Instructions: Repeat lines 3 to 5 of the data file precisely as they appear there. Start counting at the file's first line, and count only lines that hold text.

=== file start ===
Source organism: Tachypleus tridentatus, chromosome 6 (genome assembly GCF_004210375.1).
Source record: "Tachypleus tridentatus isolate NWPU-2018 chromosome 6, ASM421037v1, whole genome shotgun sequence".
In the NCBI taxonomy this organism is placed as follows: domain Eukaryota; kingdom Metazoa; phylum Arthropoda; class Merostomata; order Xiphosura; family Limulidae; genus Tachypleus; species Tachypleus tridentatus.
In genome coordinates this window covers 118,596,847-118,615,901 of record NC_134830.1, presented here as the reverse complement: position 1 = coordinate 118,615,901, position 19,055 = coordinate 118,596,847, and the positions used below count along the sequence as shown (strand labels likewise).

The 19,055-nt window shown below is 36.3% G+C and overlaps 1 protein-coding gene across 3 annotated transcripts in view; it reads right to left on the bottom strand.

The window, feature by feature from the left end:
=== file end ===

In the NCBI taxonomy this organism is placed as follows: domain Eukaryota; kingdom Metazoa; phylum Arthropoda; class Merostomata; order Xiphosura; family Limulidae; genus Tachypleus; species Tachypleus tridentatus.
In genome coordinates this window covers 118,596,847-118,615,901 of record NC_134830.1, presented here as the reverse complement: position 1 = coordinate 118,615,901, position 19,055 = coordinate 118,596,847, and the positions used below count along the sequence as shown (strand labels likewise).

The 19,055-nt window shown below is 36.3% G+C and overlaps 1 protein-coding gene across 3 annotated transcripts in view; it reads right to left on the bottom strand.